Archive for the 'Uncategorized' Category

13
Feb
14

“Transparent” A transparent Trans review.

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I just finished watching the pilot episode for “Transparent” the latest attempt out of Hollywood to portray the trans experience. And Wow. I mean, really, wow. That was not what I expected.

And I mean that as high praise. At least kind of. But let me explain.

I would be lying if I said I had gone into this without expectations. I’ve been hearing about this show for quite some time now. First rumours. Then confirmation. Then hints through the trans pipeline about the behind the scenes production.

It took very little detective action to take a look at who was working on this. It even turned out that I was connected to the director, Jill Soloway from about 20 different directions. Including the husband of the first woman I ever had a crush on at summer camp. Who I recently reconnected with when she asked if she could take some naked pictures of me! (They’re on the internet, if you really want to know that much about me. And they’re quite nice really!)

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Seriously, so much enduring love to my queer friend who saw through the facade of “straight white guy” and gave me her copy of this to read.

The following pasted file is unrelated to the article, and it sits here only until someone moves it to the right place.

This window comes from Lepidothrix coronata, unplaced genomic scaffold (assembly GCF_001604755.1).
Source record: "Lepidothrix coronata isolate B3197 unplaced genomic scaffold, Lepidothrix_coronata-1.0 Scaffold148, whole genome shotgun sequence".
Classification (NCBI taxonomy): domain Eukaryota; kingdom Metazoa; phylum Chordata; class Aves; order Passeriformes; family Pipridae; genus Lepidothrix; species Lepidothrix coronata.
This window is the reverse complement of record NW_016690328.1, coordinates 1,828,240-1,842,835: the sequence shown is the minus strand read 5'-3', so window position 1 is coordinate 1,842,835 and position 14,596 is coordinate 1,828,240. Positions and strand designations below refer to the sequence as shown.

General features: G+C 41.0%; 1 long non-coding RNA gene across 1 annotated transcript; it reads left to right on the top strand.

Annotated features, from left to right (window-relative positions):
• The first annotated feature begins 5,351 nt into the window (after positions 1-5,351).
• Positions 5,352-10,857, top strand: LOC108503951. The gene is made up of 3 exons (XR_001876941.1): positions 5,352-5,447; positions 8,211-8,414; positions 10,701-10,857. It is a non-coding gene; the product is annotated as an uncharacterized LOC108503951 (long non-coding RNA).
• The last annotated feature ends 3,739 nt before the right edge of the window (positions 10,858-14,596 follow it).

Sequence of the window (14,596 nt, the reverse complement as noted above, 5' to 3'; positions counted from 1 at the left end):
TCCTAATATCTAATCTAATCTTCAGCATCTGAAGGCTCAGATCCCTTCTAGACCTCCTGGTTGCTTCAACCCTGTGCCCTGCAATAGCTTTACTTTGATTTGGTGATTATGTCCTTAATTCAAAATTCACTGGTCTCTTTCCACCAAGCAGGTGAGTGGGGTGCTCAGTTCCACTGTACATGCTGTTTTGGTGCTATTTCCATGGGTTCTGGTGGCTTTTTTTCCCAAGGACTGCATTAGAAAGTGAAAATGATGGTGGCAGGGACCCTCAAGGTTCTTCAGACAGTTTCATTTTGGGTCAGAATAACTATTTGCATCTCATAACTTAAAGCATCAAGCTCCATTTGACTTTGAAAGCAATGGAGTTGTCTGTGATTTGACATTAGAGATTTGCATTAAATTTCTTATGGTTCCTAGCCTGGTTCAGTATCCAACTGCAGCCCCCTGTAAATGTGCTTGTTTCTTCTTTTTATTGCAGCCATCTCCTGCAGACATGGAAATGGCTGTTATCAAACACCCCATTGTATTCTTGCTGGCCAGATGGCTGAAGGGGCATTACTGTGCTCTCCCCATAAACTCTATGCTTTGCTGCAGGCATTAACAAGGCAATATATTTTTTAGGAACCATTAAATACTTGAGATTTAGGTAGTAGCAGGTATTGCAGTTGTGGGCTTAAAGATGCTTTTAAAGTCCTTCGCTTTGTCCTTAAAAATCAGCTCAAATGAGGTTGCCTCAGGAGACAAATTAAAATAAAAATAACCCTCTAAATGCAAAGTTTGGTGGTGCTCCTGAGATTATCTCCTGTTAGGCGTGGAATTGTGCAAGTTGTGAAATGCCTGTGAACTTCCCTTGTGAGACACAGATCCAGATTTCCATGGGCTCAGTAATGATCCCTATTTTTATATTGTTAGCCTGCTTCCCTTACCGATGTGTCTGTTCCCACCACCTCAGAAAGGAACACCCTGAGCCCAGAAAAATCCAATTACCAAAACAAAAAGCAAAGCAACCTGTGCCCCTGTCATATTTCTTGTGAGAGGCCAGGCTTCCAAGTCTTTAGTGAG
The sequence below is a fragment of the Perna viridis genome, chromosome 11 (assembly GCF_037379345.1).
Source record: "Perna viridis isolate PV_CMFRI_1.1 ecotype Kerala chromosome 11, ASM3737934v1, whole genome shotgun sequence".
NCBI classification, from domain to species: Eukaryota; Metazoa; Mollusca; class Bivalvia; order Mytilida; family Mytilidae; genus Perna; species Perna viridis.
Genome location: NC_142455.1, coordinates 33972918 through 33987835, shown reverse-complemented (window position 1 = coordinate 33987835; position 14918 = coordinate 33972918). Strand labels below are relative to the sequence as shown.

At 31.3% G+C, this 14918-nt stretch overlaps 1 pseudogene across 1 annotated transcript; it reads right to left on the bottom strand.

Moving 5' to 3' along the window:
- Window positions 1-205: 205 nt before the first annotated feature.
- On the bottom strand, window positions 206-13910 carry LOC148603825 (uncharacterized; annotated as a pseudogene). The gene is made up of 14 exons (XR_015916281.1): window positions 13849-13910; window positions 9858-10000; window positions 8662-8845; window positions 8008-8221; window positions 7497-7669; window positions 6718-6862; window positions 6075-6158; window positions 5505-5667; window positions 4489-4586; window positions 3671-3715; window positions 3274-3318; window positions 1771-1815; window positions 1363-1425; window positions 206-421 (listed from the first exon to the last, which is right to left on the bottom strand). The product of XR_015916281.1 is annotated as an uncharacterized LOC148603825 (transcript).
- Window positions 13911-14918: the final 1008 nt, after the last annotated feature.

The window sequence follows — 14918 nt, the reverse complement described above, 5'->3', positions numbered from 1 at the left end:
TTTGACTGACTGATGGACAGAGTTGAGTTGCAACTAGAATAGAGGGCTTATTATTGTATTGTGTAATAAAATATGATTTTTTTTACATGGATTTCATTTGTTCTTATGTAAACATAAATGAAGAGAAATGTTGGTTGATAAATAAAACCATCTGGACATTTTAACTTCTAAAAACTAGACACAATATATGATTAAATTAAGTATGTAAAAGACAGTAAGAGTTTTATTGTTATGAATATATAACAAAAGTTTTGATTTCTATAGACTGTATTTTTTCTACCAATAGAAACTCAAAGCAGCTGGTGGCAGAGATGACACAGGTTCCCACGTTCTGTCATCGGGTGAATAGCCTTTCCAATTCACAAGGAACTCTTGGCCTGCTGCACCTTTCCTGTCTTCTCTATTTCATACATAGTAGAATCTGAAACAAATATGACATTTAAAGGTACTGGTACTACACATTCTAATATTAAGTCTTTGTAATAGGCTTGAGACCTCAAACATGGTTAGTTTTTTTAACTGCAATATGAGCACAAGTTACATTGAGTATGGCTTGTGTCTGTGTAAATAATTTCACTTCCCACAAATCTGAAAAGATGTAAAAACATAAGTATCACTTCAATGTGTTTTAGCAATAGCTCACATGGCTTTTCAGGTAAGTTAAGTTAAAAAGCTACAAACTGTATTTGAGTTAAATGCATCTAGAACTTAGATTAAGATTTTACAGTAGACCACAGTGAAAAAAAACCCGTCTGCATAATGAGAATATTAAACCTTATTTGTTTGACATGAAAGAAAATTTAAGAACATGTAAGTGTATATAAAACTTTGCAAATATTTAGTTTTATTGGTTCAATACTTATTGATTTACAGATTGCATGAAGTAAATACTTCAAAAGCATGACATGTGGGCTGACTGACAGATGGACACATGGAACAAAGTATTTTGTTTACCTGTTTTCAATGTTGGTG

So that’s my full disclosure of a sort. And I went in with split expectations. On the one hand, some of the people I was connected to the director through are people whom I admire a great deal. Including my mentor and friend, the amazing improviser, David Razowsky. I also was very impressed by the work Soloway has done previously. Including as a producer and writer of the series Six Feet Under and director of a section of a film based on the autobiographical novel Valencia by queer author Michelle Tea. A book that was really quite inspirational to me when I read it out in L.A. just previous to my transition.

On the other hand. Hollywood hasn’t been doing the most bang-up job of representing trans people lately. There have been close steps, almost okays, but then they invariably fail.

With only a couple of exceptions, the late night television roster seems to have been a veritable factory of faux-pas and insensitive portrayals lately. And in primetime, we are still far too often portrayed as sex objects, psychos or the as punchline for jokes that were already old when Milton Berle was putting on a dress for laughs.